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Best cars

Top 10 best four-door sports cars 2024

Want practicality and performance? These four-door sports cars offer the best of both worlds

Best four door sports cars

Buying a car with space for the family needn’t mean you have to sacrifice exciting performance and rewarding handling. The current breed of super-saloons are mightily powerful and are stuffed with tech to make them as fast and as good to drive as possible. That technology also makes the cars easy to drive quickly.

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At Carbuyer, we appreciate the extra practicality that sporty saloons offer over traditional sports cars. You can use them for everything, whether you want to carve up a racetrack or take the garden rubbish to the tip. All of these cars also have plenty of room for adults in the rear seats and all come with ISOFIX child-seat mounting points too.

You might expect this list to be full of fire-breathing monsters with enormous power outputs – and there are plenty of those to choose from – but some of the cars might surprise you. Several of the best four-door sports cars on this list are available with diesel engines, while the latest EVs are some of the fastest machines on the road and are more than deserving of a spot on this list.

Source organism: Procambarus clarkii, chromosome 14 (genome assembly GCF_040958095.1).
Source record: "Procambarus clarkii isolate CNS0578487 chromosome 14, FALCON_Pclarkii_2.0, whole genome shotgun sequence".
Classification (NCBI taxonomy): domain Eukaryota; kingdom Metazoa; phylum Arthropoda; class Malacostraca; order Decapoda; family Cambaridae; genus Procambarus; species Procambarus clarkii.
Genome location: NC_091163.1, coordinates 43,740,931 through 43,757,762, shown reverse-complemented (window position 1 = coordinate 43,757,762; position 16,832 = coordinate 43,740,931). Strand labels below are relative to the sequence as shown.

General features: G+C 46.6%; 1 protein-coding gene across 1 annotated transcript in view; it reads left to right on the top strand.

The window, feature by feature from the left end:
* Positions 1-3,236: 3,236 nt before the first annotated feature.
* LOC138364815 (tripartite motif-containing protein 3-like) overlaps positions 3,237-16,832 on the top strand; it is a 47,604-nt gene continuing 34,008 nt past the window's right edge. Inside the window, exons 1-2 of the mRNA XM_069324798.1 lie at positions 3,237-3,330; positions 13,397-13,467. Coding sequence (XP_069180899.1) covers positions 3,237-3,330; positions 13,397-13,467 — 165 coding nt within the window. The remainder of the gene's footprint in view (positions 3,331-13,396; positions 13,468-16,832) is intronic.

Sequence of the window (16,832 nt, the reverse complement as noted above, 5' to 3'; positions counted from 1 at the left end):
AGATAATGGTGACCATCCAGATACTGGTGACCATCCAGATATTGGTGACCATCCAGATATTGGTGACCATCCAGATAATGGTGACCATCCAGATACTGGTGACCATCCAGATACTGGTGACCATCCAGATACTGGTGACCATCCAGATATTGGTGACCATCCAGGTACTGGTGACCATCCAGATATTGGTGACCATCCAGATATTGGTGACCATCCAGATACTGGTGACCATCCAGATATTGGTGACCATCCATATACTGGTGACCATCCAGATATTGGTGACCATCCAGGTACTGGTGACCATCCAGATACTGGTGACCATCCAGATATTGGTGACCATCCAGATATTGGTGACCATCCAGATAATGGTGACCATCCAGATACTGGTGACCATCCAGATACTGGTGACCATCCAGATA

The best four-door sports cars on sale today

If you’re interested in other practical and fast cars, check out our guides to the best fast estates and best hot hatchbacks, or carry on reading to explore our best four-door sports cars.

Skoda Octavia vRS hatchback review

Skoda Octavia vRS hatchback
Carbuyer rating

4.4 out of 5

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  • Priced from £TBC
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You might have expected a more powerful and more expensive car to top our list but the Skoda Octavia vRS has such a broad range of abilities that it’s impossible to ignore. It uses a 242bhp 2.0-litre turbocharged petrol engine for a 0-62mph time of 6.7 seconds, and even this engine returns almost 40mpg. For cheaper running costs, you’ll want to look at the 181bhp diesel version, which manages 50mpg yet still hits 62mph from a standstill in under eight seconds.

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The Skoda Octavia hatchback has a much bigger boot than the Volkswagen Golf it’s based on, and you might question whether you need the estate seeing as the hatch’s boot is so big. The interior is smart and well-equipped, too, and it helps that the Octavia vRS is one of the cheapest cars on our list. A facelift for 2024 brought some sharper styling and a completely overhauled interior, too.